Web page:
30c3 Recap

06 Jan 2014

I attended the 30c3 conference in Hamburg, it is the yearly gathering of the German and worldwide hacker movement where the ethics, consequences, and future of hacking is discussed. It has been growing considerably over the years, and now manages to completely fill the biggest rooms of the huge CCH congress center. According to the somewhat dubious official numbers, the visitor number was over 9000.

Aside from building awesome pneumatc mail systems and 3d-cam-controlled mechanical pixel grids, the focus of this year was the implications of the revelations about the reach of the NSA's breach of privacy and information asymmetry warfare in general. For those of you who didn't attend (and my future self) here's my list of the best talks.

Must see

To protect and infect part 2

@ioerror takes the stage to present the latest findings from the NSA toolbox. Q would be envious.

Glenn Greenwald keynote

On what it means to be a journalist and the importance of building easy to use crypto tools.

Tor - we live in interesting times

Tor - one of the important parts of the security toolbox that is being built to counter the information asymmetry attacks.

Best hacking talks

The Exploration and Exploitation of an SD Memory Card

So you thought you could trust your SD cards? Think again.

Electronic bank robberies

How to empty ATM's with a USB stick and secret numbers. Of course using strong cryptography to make sure your couriers keep their end of the bargain.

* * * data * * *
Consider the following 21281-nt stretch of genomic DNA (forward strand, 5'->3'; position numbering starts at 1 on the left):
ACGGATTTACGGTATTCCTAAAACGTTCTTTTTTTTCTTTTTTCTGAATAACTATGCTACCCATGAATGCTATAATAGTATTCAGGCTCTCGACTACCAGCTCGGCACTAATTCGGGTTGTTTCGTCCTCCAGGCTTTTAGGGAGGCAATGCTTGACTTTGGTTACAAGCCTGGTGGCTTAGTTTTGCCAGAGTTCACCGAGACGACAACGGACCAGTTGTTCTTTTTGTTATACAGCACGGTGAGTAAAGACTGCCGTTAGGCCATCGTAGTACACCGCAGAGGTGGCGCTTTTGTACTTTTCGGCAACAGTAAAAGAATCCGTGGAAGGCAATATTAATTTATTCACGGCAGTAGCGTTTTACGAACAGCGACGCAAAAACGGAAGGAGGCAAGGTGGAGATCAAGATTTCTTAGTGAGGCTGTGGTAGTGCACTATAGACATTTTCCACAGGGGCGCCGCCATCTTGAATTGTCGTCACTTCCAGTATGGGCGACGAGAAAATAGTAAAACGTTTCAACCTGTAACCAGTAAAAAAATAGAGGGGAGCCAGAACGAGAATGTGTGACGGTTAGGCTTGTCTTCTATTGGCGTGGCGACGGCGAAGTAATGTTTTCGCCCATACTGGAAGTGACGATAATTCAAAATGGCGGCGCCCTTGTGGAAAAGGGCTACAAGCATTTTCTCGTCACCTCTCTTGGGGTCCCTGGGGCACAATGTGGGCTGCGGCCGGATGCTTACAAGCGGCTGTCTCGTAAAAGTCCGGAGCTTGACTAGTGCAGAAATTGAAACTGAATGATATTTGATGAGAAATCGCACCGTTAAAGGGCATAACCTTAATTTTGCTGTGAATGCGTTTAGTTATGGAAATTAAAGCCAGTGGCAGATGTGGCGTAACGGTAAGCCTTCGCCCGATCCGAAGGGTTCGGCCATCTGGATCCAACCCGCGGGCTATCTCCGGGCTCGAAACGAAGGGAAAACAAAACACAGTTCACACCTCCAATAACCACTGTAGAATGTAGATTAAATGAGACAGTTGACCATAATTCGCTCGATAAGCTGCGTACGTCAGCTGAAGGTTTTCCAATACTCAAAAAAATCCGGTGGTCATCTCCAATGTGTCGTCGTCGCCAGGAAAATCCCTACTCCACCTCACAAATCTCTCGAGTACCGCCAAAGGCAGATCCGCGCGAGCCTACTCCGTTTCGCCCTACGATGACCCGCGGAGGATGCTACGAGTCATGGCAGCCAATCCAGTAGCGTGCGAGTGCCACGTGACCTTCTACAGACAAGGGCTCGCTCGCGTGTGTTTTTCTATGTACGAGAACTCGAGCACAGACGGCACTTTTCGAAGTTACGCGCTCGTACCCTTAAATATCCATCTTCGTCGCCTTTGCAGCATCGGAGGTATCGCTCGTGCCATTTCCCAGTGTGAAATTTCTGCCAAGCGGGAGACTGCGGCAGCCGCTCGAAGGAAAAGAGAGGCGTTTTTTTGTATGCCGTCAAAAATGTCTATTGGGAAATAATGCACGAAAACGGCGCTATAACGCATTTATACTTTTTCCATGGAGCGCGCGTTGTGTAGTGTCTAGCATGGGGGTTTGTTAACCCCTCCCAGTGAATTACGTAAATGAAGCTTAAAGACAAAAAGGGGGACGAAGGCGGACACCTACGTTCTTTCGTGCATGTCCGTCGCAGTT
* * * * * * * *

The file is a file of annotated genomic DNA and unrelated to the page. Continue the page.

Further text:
ID Cards in China: Your Worst Nightmare

On the Orwellian system of RFID-enabled internal passports already implemented in China. After this, the "slippery slope"-argument of electronic surveillance doesn't seem as much of a fallacy.

Best philosophy/policy talks

No neutral ground in a burning world

On the implications of software and technology on society and the role of hackers. Interestingly, one of the speakers, Eleanor Saitta, is deeply involved in the philosophy of Nordic larp.

How to build a mind

Jochka delivers an insightful talk about how to go about building AI. Refreshingly pragmatic, humble and devoid of speculation and postmodern BS. I particularly like the debunking of Searle's cat-mice-and-cheese computer though experiment by calculating its expected size to about 3000 kmĀ³ (size of Hamburg).

There are loads of more good stuff at the CCC media archive.

Now let's all get back to fixing the internet, hope to see you next year!

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